Book Review: “The Unpleasantness at Baskerville Hall” by Chris Dolley

P. G. Wodehouse is one of my favorite authors. I love his witty dialogue, quirky characters, and how messy his storylines get before all the seemingly superfluous information comes into play to give you a satisfying ending. I frequently compare them to murder mysteries: you have to pay attention or you’ll miss out on all the clever nuances of the ending.

So, when I stumbled on a steampunk Jeeves and Wooster inspired murder mystery it was, for me, the work of an instant to download and read it.

It was unbelievably fantastic. Chris Dolley has Wodehouse’s style mimicked to perfection. The steampunk/sci-fi addition of an automaton Jeeves, named Reeves, was ironically funny, because Jeeves seems a superhuman marvel anyway, and in Dolley’s version he kinda is. Bertie Wooster’s look-a-like is a bumbling private detective named Worcester. He went about solving the mystery with the same muddled brilliance as Bertie uses when matchmaking for his pals at the Drones Club. Add to that multiple Hounds of the Baskerville‘s references, plus one large Orangutang and basically, I couldn’t stop laughing.

This book was number three of a series. Thankfully it could easily stand alone, so when I go back and read the others I won’t be confused.

And I will be reading the others.

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Book Review: “Kell, the Alien” by Darcy Pattison

When I first got my Kindle, I was amazed at how many fantastic books were floating around to download for free. FREE! I went kinda crazy and tried to download all the books, paying little attention to content. I now attempt to be more discerning, but it’s so thrilling to be introduced to a fabulous new author.

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If you pay any attention to my reviews, you’ll notice I tend to read a good deal of Middle Grade. This is just as much because I enjoy light reading, as it is that I am searching for gems to pass on to my children when they’re old enough.

And this one was certainly a gem.

Darcy Pattison’s adorable story is about Kell, a young alien trying to navigate life on Earth after he and his parents become indefinitely stranded here. The characters are super sweet and lovable, and the plot is full of innocent fun. Rich Davis’ excellent illustrations scattered throughout the chapters make the story extra cute.

I have already downloaded and started another one of Pattison’s stories, and am only waiting to get the next installment of Kell’s series because I can’t decide if I want it in print or e-book.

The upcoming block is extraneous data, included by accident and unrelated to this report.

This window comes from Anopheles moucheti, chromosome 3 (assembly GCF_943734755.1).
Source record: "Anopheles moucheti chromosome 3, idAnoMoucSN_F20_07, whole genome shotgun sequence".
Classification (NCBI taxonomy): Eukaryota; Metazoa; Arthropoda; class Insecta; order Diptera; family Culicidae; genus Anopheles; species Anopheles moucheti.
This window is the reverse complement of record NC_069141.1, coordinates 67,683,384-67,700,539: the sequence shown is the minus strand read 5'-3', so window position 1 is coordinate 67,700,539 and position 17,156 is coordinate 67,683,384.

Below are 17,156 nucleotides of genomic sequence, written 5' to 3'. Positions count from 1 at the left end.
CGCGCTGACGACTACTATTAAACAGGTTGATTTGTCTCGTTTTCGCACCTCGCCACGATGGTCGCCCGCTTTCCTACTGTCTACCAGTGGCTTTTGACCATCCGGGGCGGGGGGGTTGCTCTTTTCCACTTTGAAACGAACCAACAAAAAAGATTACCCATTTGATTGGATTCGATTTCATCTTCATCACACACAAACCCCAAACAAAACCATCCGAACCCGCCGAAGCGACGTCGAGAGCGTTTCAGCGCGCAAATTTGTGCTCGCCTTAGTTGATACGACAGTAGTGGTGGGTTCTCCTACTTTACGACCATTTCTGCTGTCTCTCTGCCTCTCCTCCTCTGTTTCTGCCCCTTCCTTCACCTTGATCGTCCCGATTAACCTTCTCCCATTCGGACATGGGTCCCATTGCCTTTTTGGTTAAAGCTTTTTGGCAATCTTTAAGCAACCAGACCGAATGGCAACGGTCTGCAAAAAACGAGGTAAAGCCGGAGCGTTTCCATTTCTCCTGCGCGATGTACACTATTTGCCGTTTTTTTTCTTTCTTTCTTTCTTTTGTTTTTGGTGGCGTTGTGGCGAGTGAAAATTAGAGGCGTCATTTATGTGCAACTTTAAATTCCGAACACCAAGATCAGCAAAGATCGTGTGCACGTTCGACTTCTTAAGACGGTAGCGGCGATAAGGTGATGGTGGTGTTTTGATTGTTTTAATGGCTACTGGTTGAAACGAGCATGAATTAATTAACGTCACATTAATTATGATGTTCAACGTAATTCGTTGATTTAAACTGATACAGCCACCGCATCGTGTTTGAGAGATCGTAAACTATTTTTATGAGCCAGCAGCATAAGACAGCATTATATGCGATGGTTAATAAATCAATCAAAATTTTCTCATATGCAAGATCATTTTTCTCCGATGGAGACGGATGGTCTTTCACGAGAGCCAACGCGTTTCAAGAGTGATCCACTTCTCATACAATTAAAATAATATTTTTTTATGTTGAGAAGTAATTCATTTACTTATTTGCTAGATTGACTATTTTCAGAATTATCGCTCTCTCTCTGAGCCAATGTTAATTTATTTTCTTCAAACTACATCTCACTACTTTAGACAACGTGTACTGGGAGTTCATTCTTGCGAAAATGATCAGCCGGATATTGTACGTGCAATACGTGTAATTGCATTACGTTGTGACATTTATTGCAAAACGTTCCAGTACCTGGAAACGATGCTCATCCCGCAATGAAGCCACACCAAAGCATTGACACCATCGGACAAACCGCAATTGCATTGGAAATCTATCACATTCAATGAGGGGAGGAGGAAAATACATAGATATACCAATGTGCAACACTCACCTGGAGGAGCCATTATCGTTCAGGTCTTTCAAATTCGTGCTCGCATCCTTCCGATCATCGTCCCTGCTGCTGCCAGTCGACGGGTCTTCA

I highly recommend getting yourself a copy of the first book. The Kindle edition is still free on Amazon, (which you can read on the Kindle app if you don’t have a kindle).

Download it here! And then let me know if you loved it as much as I did.

 

 

Book Review: “The Road to Little Dribbling” by Bill Bryson

All the preparations for Little Baby’s arrival have been putting me on edge, so I’m thankful for books that help me unwind and make me laugh. Bill Bryson’s The Road to Little Dribbling: Adventures of an American in Britain was one of those books.

Bryson was born and raised in Iowa. He married an English woman, and has been living in England for years now, where they raised all their children. His love for England and understanding and appreciation of what it means to be an American, made this book all the more enjoyable for me, especially when he discussed differences in our cultures.

I didn’t know this was a sequel to his book, Notes from a Small Island until I had already started reading. I kept going, figuring that, since it was a travel book, it wouldn’t make a difference. Now that I’m done, I wish I had stopped and read the first one first. Some of the areas he visited were revisits from the first book. It would have been interesting to have a deeper understanding of how the places had changed between the publishing dates of 1995 and 2015. He give plenty of context whenever he discussed changes, so there was no confusion, but I still felt I was missing out on something by reading the second one first.

That aside, everything else about this book was lovely. Bryson has a witty and snarky sense of humor that turns almost all of his interactions with people into laugh-out-loud anecdotes. I listened to this as an audio book, and a few times in the beginning I zoned out, until suddenly I was snapped back into reality when Bryson said something rude or absurd to a shop attendant. Just as I thought, I can’t believe he had the guts to say that he would suddenly admit that he only thought the thing, which meant that the majority of the interaction was all made up. This happened multiple times throughout the book, and seriously, sometimes it was so funny that I had to cover my mouth to keep myself from exploding with laughter in a public place. I mean, haven’t we all been there? That torn feeling of I-really-want-to-tell-you-off-but-it-would-be-rude. I sympathized while I smiled.

By the end of the book I was just in love with his writing style, a combination of history and humor, all built around lovely descriptions of places I’ve never been. Half way through the book, I was adding most of his other books to my Goodreads “to-read” list and checking my library to see which ones they had copies of. Definitely one of my new favorite authors.